Wake Up Call
The ocean is a vast and beautiful thing, you think, a little nervous standing alone on deck, as the yacht speeds west to Maui. You hear the waves crash against the side of the boat. It wets your face and jacket, and you taste the salt from your lips. It was nice that Jesse invited you on this adventure, away from toxic cubicle land with its top-down management style of a corrections warden.
You marvel at the sunset, and the way it has created a cheerful display of colors, reflections echoed between the sky and the water: splashes of magenta, orange-pink, and purple. The colors are random like your grandmother’s zinnia bed back in Ohio, and you smile about the last time you saw her. She was clipping bouquets to put into blue mason jars for your sister’s bridal shower, muttering, “This one is for lasting affection and this one is for consistency. Dear God, Alison needs these flowers.” Grandma was always on the mark when it came to Alison. Alison was unpredictable and disapproving, and you felt sorry for her fiancé. You frown remembering that lost bet with your Uncle Karl. Seven years later, Alison is still married, living in a suburban house, with two kids and another on the way. You take in a deep breath of salty air to clear away the Alison thoughts, and push back the familiar longing for what she has.
You’re forty-six and it was years ago when you thought love was everlasting, only to be told you were boring and dumped for an entomologist. You stood waiting, stuffing the void with things your lover wished for: money, a house and a collie like Lassie, hoping that the termites and roaches would provoke a rampage back to you. Now your night time dreams feel more genuine than real life, and you get up and go to work, and do it again. The vessel turns south, the mast now cuts the sunset in half, and you think, Maui tomorrow.
You take a quick peak off the side of the boat and you blink hard, twice. There is something strange and shadowy, and it makes you uneasy. Your hands are cold and trembling and you have this odd craving for potatoes and brisket, and a healthy slice of coconut cream pie, with a two inch layer of meringue. This thing is real; its coral pink tentacles, each with two tapered rows of smooth suction cups, creep up and over the hull. The boat rocks right and harsh left, and it slows down to half its speed, even though the motor drones and pulses. Its tentacles steadily move across the deck, and are within inches of you. You glance towards the bridge; no one is there. Where in hell is Jesse? Now afraid, your mind repeats Where the hell is Jesse? syncopated between the menacing tuba notes from Jaws.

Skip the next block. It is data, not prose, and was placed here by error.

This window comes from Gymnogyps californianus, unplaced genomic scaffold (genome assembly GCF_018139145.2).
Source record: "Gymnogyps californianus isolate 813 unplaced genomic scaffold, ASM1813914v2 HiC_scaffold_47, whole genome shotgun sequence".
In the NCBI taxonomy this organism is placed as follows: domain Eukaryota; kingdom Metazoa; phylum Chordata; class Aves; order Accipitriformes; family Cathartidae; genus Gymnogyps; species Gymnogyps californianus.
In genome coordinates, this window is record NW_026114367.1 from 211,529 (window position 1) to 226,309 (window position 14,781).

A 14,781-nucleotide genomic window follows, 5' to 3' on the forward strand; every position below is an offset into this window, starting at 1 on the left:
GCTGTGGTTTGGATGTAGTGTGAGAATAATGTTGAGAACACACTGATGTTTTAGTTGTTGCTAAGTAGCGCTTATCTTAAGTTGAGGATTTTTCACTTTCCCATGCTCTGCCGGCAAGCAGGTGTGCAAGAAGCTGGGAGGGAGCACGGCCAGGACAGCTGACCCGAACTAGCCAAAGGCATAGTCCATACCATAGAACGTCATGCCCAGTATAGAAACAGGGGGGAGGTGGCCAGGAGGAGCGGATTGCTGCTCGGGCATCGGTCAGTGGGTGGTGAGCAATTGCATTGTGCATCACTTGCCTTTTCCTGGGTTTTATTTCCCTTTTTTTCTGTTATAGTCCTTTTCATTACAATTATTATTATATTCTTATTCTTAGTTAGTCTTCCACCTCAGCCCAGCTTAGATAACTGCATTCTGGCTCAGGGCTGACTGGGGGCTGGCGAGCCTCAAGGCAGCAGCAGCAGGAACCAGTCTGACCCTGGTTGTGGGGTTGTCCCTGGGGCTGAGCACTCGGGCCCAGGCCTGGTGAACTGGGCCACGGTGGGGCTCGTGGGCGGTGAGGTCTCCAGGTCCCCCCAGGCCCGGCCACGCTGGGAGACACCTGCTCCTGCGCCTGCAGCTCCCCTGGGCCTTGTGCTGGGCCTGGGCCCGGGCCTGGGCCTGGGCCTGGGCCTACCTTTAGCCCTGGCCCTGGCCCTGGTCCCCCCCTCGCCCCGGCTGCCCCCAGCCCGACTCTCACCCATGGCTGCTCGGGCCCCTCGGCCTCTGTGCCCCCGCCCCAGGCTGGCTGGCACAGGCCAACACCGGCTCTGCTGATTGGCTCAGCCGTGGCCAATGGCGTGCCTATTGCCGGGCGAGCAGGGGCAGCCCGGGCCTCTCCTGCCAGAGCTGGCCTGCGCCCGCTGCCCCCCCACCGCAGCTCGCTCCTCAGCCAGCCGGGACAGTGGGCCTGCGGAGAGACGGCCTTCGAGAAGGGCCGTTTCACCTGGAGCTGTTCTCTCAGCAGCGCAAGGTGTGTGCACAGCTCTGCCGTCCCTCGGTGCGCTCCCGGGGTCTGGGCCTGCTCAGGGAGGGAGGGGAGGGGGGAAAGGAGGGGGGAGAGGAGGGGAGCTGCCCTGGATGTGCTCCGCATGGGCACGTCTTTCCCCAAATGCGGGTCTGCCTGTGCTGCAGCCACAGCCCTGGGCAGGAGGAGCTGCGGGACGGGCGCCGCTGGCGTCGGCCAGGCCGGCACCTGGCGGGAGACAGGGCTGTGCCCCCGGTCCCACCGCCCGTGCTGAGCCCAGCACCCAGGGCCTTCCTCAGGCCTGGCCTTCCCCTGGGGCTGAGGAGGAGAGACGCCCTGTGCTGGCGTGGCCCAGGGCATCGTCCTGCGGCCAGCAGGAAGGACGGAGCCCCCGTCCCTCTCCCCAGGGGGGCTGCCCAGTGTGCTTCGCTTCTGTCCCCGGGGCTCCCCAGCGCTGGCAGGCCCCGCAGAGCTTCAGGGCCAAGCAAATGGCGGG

There is a soft popping sound as its suction cups release, and it edges forward. You try to step back, turn and run, but your feet stay anchored into place and knees tremble. It wraps around your leg, and you call out for Jesse to help, but the sound catches in the back of your throat sending out a silent exhalation. An image that comes to you mind, Disney’s Kraken, who engulfs the ship with Peter Lorre and Kirk Douglas onboard. You saw it on late night TV when you were a kid sitting at the edge of the couch, scared and munching through bags of chips, left over brisket and Grandma’s cream pie. Did Jesse get swallowed? The tentacle moves up your leg.
You have the sensation that it is reading you, down to your soul through your skin, tensed muscles, erratic pounding blood, and it knows your longings that have been tethered away. When you bend down to tear it away, your touch changes its color to a lighter pink. You look up and you’re staring into the dark, gentle eyes of this creature, and you feel calm and your shoulders soften as you do next to a dear friend. It continues to hold your gaze and wraps another tentacle around your arm, gently like a lover, gently like a mother to her child. You lay your other hand on it, and begin to caress it. Something light flutters in your chest, a tangible affection that satisfies your clamped up hunger and radiates out to your whole body. Nothing is what it seems, something has shifted, tilted. You feel whole next to this being, and you bend down kissing it on the cheek. It is soft and tastes of salt. The creature alters its color again to a soft white, the color of the caps on the vast ocean waves.
Beth E. Malchus-Stafa has appeared in SpringStreet. She is an MFA student at Spalding University, Louisville; and she works as a gender and health advocate. Beth lives with her family in Columbus, Ohio next door to her local public library.